This isn’t mean to sound as crass as it probably will, but Jelena Dokic could not have timed her memoir any better. In the six weeks since The New York Times and The New Yorker published exposés about Harvey Weinstein’s history of sexual predation, this has become the season for unmasking abusive men. Dokic’s autobiography, Unbreakable, released last weekend in Australia, is the latest unmasking, but with an especially tragic twist: her abuser was her father. The book describes the physical and emotional torment that Dokic, whose family moved to Australia from the former Yugoslavia when she was 11, suffered at the hands of her father Damir. She alleges that he routinely whipped her with a leather belt, hit her with a boot, kicked her, pulled her hair, spat at her, and called her vulgar names. She says that one beating left her unconscious and that she came close to committing suicide.
Unbreakable has caused an uproar in Australia. Tennis officials there are being accused of ignoring blatant evidence that there was something dangerously askew in the Dokic household. Dokic is among those pointing a finger. “From childhood through my late teens and even into my early 20s, when it was obvious that I was on the receiving end of constant abuse, individuals told themselves it wasn’t their problem, chose to ignore it,” she writes. In a statement issued Sunday, Tennis Australia said attempts were made to intervene on Dokic’s behalf and that the police were even contacted, but ultimately nothing could be done because “those directly involved” declined to cooperate. The press release also said that “all of us at Tennis Australia applaud Jelena’s courage in telling her story” and that “over the past 10 years tennis has been constantly improving and updating policies to increase protection for children.”
The Dokic revelations are a flashback to a difficult era in women’s tennis, when the game saw an influx of teenage phenoms and tyrannical fathers. Some of the dads were just overbearing, insufferable figures who made life hell for tournament organizers, sponsors, agents, and anyone else who crossed them. But others were truly sinister people who abused their kids. The most notorious was Jim Pierce, the father of Mary Pierce. He beat and bullied her and her mother to the point that they were forced to get restraining orders against him and to hire 24-hour protection. In 1993, Sports Illustrated published a cover story about the situation under the headline, “Why Mary Pierce Fears for Her Life.” That was the same year the WTA banned Jim Pierce from all of its events.
Dokic turned pro in 1998, when she was 15. I can’t recall the first time I saw her play, nor do I remember if Damir Dokic had already caused turmoil. I do recall being struck by how sad she looked; there was none of the sparkle and playfulness you would expect of someone her age. But that didn’t seem to matter on court. A year after turning pro, Dokic qualified for the main draw at Wimbledon, took out Martina Hingis, the top seed, in the first round and went on to reach the quarterfinals. In 2002, she made the semifinals at Wimbledon and got to number four in the world, which would be her career high. By then, however, her father had become a noxious presence on the tour. In 2000, he was expelled from Wimbledon for a day after getting belligerent and smashing a journalist’s phone. At the US Open a few months later, he flew into a rage over the price of a salmon entrée in the players’ lounge and was forcibly expelled from the grounds of the tournament, his credentials revoked. A New York Times account of the fracas described Jelena Dokic as “stunned and tearful” as she watched her father’s meltdown. As bad as her situation appeared to be at that time, we now know, thanks to her book, that it was so much worse than we even imagined.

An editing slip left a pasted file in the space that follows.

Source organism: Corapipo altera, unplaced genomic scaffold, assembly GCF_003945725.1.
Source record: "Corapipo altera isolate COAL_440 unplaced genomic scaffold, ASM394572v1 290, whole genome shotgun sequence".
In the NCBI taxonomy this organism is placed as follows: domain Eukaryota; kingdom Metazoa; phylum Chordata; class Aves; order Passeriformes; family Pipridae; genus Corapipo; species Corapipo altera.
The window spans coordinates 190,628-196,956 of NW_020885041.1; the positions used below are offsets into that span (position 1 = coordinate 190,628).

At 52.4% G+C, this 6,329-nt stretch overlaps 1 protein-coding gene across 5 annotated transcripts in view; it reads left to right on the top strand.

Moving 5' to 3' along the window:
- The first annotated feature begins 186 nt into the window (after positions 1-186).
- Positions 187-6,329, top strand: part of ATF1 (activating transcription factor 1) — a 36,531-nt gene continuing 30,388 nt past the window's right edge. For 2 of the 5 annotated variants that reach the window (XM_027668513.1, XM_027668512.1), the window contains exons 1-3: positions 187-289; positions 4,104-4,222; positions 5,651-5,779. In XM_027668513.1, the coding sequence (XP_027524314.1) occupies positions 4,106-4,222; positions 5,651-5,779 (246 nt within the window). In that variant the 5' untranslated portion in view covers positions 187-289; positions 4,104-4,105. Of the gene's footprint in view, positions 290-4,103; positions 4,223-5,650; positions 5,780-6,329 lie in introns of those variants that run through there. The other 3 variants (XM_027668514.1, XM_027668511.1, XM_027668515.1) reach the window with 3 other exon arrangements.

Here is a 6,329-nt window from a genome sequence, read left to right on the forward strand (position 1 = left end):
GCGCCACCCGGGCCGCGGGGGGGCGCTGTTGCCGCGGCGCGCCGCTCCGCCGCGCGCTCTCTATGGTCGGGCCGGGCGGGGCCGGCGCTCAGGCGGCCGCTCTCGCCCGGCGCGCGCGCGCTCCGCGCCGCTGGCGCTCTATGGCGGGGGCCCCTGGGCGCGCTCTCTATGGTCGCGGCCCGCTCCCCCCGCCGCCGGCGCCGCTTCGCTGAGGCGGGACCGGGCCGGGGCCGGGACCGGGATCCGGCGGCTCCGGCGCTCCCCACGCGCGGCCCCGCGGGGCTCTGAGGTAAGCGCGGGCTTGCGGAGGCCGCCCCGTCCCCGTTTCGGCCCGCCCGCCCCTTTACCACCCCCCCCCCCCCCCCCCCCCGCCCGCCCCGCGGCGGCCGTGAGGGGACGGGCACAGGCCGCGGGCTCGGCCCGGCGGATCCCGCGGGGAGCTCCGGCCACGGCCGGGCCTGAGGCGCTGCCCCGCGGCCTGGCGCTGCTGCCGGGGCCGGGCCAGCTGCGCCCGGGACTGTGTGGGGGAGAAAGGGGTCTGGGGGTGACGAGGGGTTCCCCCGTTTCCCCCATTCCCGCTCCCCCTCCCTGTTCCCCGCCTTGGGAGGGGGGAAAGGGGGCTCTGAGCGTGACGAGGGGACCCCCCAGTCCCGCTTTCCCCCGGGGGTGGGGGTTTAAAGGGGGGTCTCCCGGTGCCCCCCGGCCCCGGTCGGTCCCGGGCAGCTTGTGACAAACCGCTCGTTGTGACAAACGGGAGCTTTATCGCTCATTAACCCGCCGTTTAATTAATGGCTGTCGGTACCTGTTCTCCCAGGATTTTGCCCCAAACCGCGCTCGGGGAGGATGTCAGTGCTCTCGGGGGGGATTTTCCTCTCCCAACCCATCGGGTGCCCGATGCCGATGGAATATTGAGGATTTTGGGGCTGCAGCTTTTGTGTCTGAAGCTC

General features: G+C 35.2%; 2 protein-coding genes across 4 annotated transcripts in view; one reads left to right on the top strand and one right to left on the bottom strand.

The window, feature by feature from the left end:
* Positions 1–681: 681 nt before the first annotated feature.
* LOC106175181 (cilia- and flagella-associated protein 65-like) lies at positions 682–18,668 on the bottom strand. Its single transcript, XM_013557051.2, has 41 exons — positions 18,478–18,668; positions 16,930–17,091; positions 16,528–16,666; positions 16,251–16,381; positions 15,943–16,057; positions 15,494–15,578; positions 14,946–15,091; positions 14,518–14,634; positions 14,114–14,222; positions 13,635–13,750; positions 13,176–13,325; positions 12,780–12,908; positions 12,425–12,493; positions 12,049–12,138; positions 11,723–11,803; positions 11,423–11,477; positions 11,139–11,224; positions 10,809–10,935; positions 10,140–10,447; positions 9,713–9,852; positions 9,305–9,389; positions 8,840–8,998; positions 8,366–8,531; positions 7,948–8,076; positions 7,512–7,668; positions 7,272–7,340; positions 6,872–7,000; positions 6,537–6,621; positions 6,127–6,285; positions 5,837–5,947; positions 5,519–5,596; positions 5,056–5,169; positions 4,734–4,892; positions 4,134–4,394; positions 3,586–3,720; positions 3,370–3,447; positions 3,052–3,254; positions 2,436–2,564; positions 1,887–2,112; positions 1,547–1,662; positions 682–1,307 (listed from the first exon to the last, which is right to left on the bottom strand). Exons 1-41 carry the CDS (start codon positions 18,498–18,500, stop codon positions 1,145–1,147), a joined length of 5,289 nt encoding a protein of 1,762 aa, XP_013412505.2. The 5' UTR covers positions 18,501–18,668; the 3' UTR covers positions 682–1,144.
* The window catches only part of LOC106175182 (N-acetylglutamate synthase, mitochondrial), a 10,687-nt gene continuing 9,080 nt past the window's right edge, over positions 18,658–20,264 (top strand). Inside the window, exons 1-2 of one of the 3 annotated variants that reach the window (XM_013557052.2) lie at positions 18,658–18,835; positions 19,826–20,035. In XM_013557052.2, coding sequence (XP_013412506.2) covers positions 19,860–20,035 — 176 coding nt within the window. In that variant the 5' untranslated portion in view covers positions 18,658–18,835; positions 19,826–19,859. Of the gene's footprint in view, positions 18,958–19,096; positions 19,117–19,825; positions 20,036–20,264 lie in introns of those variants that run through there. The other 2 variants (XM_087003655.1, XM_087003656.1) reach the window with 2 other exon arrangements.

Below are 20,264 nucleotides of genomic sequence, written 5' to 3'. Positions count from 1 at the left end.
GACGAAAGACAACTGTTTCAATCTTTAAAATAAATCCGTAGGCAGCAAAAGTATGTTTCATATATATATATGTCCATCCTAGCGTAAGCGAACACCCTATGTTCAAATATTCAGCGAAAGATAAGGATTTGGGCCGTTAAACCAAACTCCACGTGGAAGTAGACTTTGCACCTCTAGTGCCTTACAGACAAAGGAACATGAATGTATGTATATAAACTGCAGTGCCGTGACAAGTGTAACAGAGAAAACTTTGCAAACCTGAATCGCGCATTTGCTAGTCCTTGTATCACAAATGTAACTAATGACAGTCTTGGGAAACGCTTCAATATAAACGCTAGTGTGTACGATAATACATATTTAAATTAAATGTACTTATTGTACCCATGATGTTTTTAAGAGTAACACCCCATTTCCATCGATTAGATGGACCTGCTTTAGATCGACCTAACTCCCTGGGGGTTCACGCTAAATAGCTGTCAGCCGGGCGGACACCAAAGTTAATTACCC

Did tennis fail her? It would be hard to argue otherwise. While the statement from Tennis Australia did not get into specifics, it is clear that there were people who knew Dokic was being abused or who strongly suspected as much. It will be interesting to see if any players or coaches who were around at the time come forward to acknowledge that they noticed or heard things that made them concerned for her welfare. They owe it to Dokic and to tennis to speak up. Obviously, it was a fraught situation—it was a family matter, which put it in a different category than, say, Weinstein's transgressions. But if the WTA or Tennis Australia or a couple of her peers had intervened aggressively, Dokic might have been spared a great deal of suffering. Now that she has shared her story, it is important that there be a full accounting of what happened. There were undoubtedly plenty of indications that she was being harmed physically and emotionally; getting it all out in the open might help prevent similar abuses in the future.
Because here’s the thing: Dokic and Pierce were surely not the only tennis players to suffer such abuse. The reason we are aware of what happened to them is because they made it onto the pro tour and had enough success to command our attention. Thousands of talented players never got that far, and given what we know about tennis culture and tennis parents, it has to be assumed that, like Dokic and Pierce, some of them were punished for their lapses and failures with raised hands and clenched fists. But their stories remain untold because they didn’t reach the game's highest rung. It would also be naïve to think that this problem went away with Dokic and Pierce. In the years since they played, the competition has grown deeper, the odds of reaching the pros that much longer. The conditions that produced monsters like Damir Dokic and Jim Pierce have only gotten more extreme. Unbreakable should be read not just as a memoir, but as a cautionary tale, too